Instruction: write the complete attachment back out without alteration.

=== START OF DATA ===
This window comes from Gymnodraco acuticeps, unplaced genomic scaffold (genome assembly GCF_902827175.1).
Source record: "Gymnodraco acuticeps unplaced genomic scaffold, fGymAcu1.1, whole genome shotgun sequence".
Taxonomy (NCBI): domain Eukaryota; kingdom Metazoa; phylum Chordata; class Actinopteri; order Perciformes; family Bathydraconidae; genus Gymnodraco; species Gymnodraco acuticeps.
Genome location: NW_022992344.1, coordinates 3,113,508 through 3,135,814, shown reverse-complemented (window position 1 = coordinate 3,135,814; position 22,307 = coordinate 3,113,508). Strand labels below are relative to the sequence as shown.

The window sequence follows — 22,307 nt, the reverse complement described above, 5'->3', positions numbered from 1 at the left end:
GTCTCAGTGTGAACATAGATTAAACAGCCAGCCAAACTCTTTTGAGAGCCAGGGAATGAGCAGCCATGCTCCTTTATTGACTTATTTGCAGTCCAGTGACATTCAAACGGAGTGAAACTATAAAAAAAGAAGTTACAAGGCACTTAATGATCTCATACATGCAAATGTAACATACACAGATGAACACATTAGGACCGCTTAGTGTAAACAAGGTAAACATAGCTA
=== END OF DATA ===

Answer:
This window comes from Gymnodraco acuticeps, unplaced genomic scaffold (genome assembly GCF_902827175.1).
Source record: "Gymnodraco acuticeps unplaced genomic scaffold, fGymAcu1.1, whole genome shotgun sequence".
Taxonomy (NCBI): domain Eukaryota; kingdom Metazoa; phylum Chordata; class Actinopteri; order Perciformes; family Bathydraconidae; genus Gymnodraco; species Gymnodraco acuticeps.
Genome location: NW_022992344.1, coordinates 3,113,508 through 3,135,814, shown reverse-complemented (window position 1 = coordinate 3,135,814; position 22,307 = coordinate 3,113,508). Strand labels below are relative to the sequence as shown.

The window sequence follows — 22,307 nt, the reverse complement described above, 5'->3', positions numbered from 1 at the left end:
GTCTCAGTGTGAACATAGATTAAACAGCCAGCCAAACTCTTTTGAGAGCCAGGGAATGAGCAGCCATGCTCCTTTATTGACTTATTTGCAGTCCAGTGACATTCAAACGGAGTGAAACTATAAAAAAAGAAGTTACAAGGCACTTAATGATCTCATACATGCAAATGTAACATACACAGATGAACACATTAGGACCGCTTAGTGTAAACAAGGTAAACATAGCTA